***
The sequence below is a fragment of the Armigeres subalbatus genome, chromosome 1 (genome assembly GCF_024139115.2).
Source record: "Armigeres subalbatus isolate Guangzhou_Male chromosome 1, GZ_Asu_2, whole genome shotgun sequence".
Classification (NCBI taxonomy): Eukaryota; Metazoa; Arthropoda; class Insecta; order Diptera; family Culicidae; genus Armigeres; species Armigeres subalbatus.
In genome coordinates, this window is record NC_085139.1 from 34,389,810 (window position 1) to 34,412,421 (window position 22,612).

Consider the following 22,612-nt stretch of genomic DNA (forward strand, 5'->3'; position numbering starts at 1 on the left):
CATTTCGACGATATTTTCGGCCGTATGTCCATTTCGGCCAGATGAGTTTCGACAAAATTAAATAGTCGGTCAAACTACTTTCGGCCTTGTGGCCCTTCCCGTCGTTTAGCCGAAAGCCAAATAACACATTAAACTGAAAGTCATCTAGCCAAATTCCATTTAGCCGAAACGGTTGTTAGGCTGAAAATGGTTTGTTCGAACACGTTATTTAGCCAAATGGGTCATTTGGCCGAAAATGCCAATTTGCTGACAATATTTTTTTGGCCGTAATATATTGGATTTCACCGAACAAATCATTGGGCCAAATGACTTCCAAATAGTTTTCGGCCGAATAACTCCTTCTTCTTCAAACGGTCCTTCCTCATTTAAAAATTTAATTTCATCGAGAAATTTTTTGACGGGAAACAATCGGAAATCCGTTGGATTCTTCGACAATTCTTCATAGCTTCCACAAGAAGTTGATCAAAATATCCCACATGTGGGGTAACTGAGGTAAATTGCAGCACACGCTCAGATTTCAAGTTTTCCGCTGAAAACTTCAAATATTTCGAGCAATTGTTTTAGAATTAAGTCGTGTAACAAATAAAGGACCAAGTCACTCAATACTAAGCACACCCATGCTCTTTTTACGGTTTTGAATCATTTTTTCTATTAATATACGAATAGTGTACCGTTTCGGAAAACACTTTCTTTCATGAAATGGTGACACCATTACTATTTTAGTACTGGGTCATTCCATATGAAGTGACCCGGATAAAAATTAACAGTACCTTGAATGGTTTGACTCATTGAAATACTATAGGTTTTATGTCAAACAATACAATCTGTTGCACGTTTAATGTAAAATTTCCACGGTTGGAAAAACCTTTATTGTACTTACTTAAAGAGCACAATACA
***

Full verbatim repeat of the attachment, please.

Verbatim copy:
The sequence below is a fragment of the Armigeres subalbatus genome, chromosome 1 (genome assembly GCF_024139115.2).
Source record: "Armigeres subalbatus isolate Guangzhou_Male chromosome 1, GZ_Asu_2, whole genome shotgun sequence".
Classification (NCBI taxonomy): Eukaryota; Metazoa; Arthropoda; class Insecta; order Diptera; family Culicidae; genus Armigeres; species Armigeres subalbatus.
In genome coordinates, this window is record NC_085139.1 from 34,389,810 (window position 1) to 34,412,421 (window position 22,612).

Consider the following 22,612-nt stretch of genomic DNA (forward strand, 5'->3'; position numbering starts at 1 on the left):
CATTTCGACGATATTTTCGGCCGTATGTCCATTTCGGCCAGATGAGTTTCGACAAAATTAAATAGTCGGTCAAACTACTTTCGGCCTTGTGGCCCTTCCCGTCGTTTAGCCGAAAGCCAAATAACACATTAAACTGAAAGTCATCTAGCCAAATTCCATTTAGCCGAAACGGTTGTTAGGCTGAAAATGGTTTGTTCGAACACGTTATTTAGCCAAATGGGTCATTTGGCCGAAAATGCCAATTTGCTGACAATATTTTTTTGGCCGTAATATATTGGATTTCACCGAACAAATCATTGGGCCAAATGACTTCCAAATAGTTTTCGGCCGAATAACTCCTTCTTCTTCAAACGGTCCTTCCTCATTTAAAAATTTAATTTCATCGAGAAATTTTTTGACGGGAAACAATCGGAAATCCGTTGGATTCTTCGACAATTCTTCATAGCTTCCACAAGAAGTTGATCAAAATATCCCACATGTGGGGTAACTGAGGTAAATTGCAGCACACGCTCAGATTTCAAGTTTTCCGCTGAAAACTTCAAATATTTCGAGCAATTGTTTTAGAATTAAGTCGTGTAACAAATAAAGGACCAAGTCACTCAATACTAAGCACACCCATGCTCTTTTTACGGTTTTGAATCATTTTTTCTATTAATATACGAATAGTGTACCGTTTCGGAAAACACTTTCTTTCATGAAATGGTGACACCATTACTATTTTAGTACTGGGTCATTCCATATGAAGTGACCCGGATAAAAATTAACAGTACCTTGAATGGTTTGACTCATTGAAATACTATAGGTTTTATGTCAAACAATACAATCTGTTGCACGTTTAATGTAAAATTTCCACGGTTGGAAAAACCTTTATTGTACTTACTTAAAGAGCACAATACA